A sheer curtain partitions the high-ceilinged gallery, forming a darkened corridor leading into the main exhibition space. The wall opposite the curtain holds a set of seven mirrored shelves, most above head-height, bearing an assortment of vases. A maundering, soft-spoken female voice is audible, describing teenagers as if they were medieval knights, kissing, smoking and vomiting, but with valour. The source of the voice is a single speaker, mounted on a stand, on the other side of the curtain. The words provide narration for two looped slide shows, projected onto perpendicular walls behind the speaker. A vase of flowers on the floor is caught in a projector beam, its forms caricatured and reduced to a silhouette on the gallery wall.
The voice divulges that the slides were found in a skip down the road from the narrator’s home in Glasgow. The wandering nature of the pre-recorded narrative gives an impression of spontaneity, but correlative groupings of images reveal that an act of ordering must have taken place. Although looped, the slideshow has a distinct beginning and end. It opens with amateurish, documentary photographs of unfamiliar, mechanical objects. Later the slides shift through a series of pastel-toned, close-up photographs of flowers and frosty branches and, towards the end of the show, we are introduced to a procession of unconventional clocks; ostensibly the author of the slides was a clockmaker.
The voice is Corin Sworn’s, and the work is Endless Renovation (2010), as installed at Tate Britain, London in 2011.1 As the slides progress, the artist uses the selection of images to generate a speculative history – filling the gaps in her spoken analysis of the images with digressive narratives. The central account is one of the life and work of the slide-maker, though, apart from the conjecture that he makes clocks, we learn very little about him. In addition to her narration about the medieval teenagers, Sworn also talks about the dogs barking in Red Hook, New York where she is making the recording, the pitch at which a lampshade might crinkle, and the reason why, even if taken with a figurative intent, a photograph will still most likely hold an abstract quality.
Each slide is individually analysed and though Sworn’s evaluation is tangential, deliberately slipping from objectivity into delirious fantasy, she remains foremost a presenter and decoder of images. Projected on the walls, a flickering, frozen past is faintly resuscitated. Sworn’s voice assumes the authority of a historian, who captures and attempts to render this history objective. Significantly, she uses outdated equipment, the slide projector suggesting a past more distant than is actually being enacted and evoking a historical model in which the notion of the present is distinct and separable from history. A present in stasis is formed – a singular, detached point from which any objective history must be written.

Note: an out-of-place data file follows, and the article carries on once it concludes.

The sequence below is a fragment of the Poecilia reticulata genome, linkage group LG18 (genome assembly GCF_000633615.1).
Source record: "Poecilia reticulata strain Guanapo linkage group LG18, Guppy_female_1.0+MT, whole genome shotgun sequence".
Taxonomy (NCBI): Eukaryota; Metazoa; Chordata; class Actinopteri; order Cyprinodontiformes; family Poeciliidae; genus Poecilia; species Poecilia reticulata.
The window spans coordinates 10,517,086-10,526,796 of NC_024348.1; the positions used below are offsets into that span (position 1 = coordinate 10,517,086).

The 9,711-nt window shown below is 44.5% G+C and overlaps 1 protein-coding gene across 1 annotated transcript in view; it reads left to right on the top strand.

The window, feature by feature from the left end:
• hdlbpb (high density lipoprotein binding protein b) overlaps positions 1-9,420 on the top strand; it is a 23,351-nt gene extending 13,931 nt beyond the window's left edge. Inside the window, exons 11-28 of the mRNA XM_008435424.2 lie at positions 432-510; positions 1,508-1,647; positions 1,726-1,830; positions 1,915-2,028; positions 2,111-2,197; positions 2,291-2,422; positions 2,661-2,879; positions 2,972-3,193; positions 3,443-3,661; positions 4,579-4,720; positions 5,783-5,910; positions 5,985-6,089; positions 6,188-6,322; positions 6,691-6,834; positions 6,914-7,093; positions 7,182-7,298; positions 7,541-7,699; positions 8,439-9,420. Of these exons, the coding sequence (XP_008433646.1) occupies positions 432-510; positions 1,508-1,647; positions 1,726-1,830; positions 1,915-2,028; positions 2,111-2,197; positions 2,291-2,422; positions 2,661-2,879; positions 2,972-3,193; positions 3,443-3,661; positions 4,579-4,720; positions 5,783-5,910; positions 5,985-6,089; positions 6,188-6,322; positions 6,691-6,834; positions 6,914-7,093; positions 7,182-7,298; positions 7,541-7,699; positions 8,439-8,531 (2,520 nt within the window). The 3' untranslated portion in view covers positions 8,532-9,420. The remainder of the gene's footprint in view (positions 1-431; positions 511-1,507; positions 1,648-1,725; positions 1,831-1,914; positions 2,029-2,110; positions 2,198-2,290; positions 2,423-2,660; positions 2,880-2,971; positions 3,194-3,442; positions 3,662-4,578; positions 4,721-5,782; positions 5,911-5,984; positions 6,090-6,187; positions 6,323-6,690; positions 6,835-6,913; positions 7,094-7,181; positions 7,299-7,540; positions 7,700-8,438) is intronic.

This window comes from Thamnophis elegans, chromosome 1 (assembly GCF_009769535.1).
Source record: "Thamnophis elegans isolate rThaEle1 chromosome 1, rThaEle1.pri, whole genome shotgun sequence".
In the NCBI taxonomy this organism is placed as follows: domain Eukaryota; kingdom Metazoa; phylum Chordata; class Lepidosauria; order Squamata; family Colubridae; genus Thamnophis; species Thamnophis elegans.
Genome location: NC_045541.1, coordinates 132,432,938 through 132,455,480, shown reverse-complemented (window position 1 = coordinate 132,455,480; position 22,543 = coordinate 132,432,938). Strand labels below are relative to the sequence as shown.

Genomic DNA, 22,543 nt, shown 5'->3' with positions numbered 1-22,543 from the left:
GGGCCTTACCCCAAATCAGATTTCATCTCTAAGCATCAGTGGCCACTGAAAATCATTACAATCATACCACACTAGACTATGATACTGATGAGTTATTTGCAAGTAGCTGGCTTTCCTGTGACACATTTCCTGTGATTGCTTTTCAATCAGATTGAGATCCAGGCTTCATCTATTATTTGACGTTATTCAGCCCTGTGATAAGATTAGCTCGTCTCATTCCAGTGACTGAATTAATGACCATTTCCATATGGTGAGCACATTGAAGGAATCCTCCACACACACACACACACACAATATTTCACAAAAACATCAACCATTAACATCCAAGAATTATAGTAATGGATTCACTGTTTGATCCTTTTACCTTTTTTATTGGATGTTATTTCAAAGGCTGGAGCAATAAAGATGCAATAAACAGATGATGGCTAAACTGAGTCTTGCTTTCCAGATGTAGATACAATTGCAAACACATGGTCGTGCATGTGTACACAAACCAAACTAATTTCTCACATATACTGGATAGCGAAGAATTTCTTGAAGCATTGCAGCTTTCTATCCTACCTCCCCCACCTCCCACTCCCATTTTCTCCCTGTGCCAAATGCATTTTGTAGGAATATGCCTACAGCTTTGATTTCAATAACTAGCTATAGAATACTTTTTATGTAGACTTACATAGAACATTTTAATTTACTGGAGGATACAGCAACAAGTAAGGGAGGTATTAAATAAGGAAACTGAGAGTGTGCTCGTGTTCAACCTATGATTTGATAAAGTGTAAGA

Halfway through the 13-minute piece, and just as the viewer has, in the darkness, been lulled by the story of teenage knights in tight 1970s-jeans, Sworn reintroduces the first slide of the show. The image is an unremarkable photograph of a light fitting. It has been flipped horizontally and appears, this time, to be of a slightly higher definition. Sworn muses:
Although this may appear similar to the slide that I first showed you, it is in fact the original; the first slide was a copy. I had the slide copied because of all the slides in the collection, I feel that I could have taken it, and in copying it, I sort of have. So I misled you when I said that I found all of these slides in the skip. I made this one myself...
By shifting the parameters
of the present, Sworn distorts our view of the past, suggesting
that a simple and neat historical model is not
tenable.The change in our understanding of the
present slide reflects back upon all the previous proceedings
and the pretence of a sequential past leading to an inevitable
present is undone. By shifting the parameters of the present,
Sworn distorts our view of the past, suggesting that a simple
and neat historical model is not tenable. What emerges from the
artist’s conjectural account is not so much a history that
generates the present, as a present that structures historical
One is tempted to think of Sworn’s photographic slides as their scientific counterparts. Rather than freezes of a definite past stretched by the light, living cells are trapped between the glass and projected for observation. Sworn’s analysis, along with the flickering projector beam, causes their contents to shift, changing the clustered formation of a hypothetical past with each observation.